It took a while for him to use pecs purely because he found his method easier but once he saw the point in putting in the effort there was no going back. Much to our SALTs annoyance we adapted pecs to work for us, Initially I would put the most popular cards on the top of the binder and when I knew he wanted something like a drink or dvd I would gesture to the appropriate card and then quickly sit on my hands so he couldnt lead me.. once he chose the card I would give lots of praise etc.

    Personally I wouldnt worry about getting certain images dowloaded, I was told they all had to be the same style to work.. not the case for my son, he would point to images in books or catalogues anywhere really bless him. we bought a laminator and double sided velcro and made our own.

    He really took to the brainy baby dvds, they helped him hugely.. again much to the SALTs annoyance Smile

    He is now very verbal, not age appropriate but enough to argue lol

  • polarbear's picture

    hi,i agree with leanne. alex is 4 and we have used pecs since he was 2.8 .at first alex resisted as he was so use to pulling and pushing to get his way biy we persisted and eventually he got it. we also adjusted pecs to suit alex and he tecognised puctures in books and on walls. although he is still at a two/three word level he is a much happier kid because of it. it has cut down on alot of his frustrations. he is also learned all our families names by looking at photos. it is so worth it to use pecs.xx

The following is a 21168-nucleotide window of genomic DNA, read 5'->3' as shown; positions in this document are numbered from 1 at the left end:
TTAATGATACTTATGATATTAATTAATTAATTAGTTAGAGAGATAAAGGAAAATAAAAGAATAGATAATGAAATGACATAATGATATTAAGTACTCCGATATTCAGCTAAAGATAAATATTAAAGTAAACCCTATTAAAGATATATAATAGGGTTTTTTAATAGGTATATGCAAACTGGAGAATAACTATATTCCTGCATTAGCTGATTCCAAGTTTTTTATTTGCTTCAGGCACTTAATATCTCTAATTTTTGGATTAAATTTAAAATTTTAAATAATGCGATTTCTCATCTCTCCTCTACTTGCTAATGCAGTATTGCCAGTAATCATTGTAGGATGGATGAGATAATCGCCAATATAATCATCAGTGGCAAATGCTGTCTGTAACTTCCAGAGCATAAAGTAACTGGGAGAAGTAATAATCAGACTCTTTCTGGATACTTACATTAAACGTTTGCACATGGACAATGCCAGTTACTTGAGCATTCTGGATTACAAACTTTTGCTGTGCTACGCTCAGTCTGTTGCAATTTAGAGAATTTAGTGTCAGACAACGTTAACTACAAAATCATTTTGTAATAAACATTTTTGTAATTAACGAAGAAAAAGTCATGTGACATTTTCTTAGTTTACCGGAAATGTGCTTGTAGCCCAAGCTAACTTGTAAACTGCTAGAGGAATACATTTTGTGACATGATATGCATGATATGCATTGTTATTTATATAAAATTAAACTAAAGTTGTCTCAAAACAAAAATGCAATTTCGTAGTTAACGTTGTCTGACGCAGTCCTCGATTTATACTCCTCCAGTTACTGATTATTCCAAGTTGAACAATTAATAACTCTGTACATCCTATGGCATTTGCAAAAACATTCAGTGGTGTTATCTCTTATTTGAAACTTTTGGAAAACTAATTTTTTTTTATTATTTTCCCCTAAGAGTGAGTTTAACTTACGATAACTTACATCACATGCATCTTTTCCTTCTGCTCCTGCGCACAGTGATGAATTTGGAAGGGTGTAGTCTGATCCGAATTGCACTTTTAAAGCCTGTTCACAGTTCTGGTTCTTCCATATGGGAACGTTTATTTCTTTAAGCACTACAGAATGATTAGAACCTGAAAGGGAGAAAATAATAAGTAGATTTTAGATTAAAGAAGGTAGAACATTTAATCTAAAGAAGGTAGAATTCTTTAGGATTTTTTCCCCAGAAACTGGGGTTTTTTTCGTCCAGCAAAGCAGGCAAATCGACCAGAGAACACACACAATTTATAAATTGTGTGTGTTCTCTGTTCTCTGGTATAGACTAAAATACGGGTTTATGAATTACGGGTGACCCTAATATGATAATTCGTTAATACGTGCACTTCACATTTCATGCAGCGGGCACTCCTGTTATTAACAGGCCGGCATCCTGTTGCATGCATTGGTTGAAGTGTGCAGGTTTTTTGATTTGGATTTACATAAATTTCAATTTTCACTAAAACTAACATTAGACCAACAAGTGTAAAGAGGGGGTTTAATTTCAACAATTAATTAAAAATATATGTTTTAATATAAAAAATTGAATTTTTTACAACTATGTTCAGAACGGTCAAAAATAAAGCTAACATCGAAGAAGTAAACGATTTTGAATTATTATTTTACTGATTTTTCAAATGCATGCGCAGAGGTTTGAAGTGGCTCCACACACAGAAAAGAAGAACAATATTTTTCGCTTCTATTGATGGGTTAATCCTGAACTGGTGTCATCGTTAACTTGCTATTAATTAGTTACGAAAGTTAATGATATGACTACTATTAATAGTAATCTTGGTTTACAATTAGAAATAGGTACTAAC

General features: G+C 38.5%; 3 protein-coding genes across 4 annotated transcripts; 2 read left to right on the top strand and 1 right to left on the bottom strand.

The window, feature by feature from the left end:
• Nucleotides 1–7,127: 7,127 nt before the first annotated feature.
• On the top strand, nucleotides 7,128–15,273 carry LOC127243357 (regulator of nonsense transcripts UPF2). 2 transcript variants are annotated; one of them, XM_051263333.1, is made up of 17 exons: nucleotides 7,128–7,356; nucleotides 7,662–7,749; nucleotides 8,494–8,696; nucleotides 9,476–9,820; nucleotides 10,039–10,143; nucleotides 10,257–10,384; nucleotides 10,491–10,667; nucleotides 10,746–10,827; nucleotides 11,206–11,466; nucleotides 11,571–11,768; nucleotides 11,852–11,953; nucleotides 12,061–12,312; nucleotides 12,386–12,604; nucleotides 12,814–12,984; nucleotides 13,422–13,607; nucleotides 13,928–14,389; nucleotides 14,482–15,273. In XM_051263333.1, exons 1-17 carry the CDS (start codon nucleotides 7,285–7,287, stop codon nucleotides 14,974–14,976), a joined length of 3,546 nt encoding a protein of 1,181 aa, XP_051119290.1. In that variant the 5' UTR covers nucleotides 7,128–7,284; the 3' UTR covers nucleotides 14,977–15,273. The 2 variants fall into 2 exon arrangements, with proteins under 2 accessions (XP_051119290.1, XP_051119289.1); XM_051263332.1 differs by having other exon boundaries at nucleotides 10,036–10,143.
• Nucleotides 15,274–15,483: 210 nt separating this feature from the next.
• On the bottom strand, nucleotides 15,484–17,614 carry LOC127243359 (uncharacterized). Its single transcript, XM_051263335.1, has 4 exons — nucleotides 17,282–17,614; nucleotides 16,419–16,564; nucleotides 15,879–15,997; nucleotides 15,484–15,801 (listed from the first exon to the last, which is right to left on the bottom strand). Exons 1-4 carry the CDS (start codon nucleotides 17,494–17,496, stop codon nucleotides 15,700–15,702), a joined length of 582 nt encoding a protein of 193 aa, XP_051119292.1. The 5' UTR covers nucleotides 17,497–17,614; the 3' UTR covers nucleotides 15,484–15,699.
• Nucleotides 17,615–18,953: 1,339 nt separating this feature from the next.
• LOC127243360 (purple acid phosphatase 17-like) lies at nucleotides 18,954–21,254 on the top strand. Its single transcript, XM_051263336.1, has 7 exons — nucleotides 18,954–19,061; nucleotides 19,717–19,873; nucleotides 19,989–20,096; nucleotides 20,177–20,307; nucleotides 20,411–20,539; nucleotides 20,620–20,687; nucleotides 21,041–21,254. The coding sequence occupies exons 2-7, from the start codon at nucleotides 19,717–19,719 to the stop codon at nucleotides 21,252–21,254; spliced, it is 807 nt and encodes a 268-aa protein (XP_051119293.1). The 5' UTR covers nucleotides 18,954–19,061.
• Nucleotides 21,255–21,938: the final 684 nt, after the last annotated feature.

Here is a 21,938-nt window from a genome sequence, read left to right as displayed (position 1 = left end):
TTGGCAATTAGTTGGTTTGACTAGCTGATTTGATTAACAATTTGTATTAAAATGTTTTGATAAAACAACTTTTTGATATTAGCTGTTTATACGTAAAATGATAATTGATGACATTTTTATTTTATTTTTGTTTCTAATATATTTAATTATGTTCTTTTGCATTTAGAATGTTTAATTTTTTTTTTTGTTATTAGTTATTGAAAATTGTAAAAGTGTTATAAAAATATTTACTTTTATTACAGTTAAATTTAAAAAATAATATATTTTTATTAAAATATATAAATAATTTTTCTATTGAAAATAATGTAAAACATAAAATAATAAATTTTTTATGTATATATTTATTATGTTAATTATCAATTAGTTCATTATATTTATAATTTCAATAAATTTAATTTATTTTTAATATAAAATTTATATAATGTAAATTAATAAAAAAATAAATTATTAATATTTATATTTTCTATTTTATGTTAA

• connieapmag's picture

    Hi Mummy1610,

    A nonverbal child can use a Picture Exchange Communication System (PECS) to communicate his/her needs.

    Visual supports are non-verbal ways for children with autism spectrum disorders (ASD) to communicate their needs and make sense of the world around them. Children with autism benefit from using visual supports for a variety of reasons.

    A child who benefits from routine and knowing the order of the day might use a visual calendar or schedule to familiarize himself/herself with upcoming events. A child who struggles with transitions such as leaving his/her home and getting on the school bus or tidying up toys might find pictures illustrating the appropriate steps helpful.

    Visual supports can help children with autism find effective ways to communicate using visuals rather than auditory information. Most children with ASD are visual learners. The University of New Mexico’s Center for Development and Disability says “Using visual information to communicate with your child is taking advantage of how children with ASD naturally prefer to communicate and can reduce their frustration.”

    The Center also notes that processing language quickly can be difficult for children with ASD and is why many parents find themselves repeating the same information over and over, “However, when you present information visually it can be there for as long as the child needs it.” (Visual Supports for Children with ASD).

    Learn more about the benefits of visual supports for children with autism here: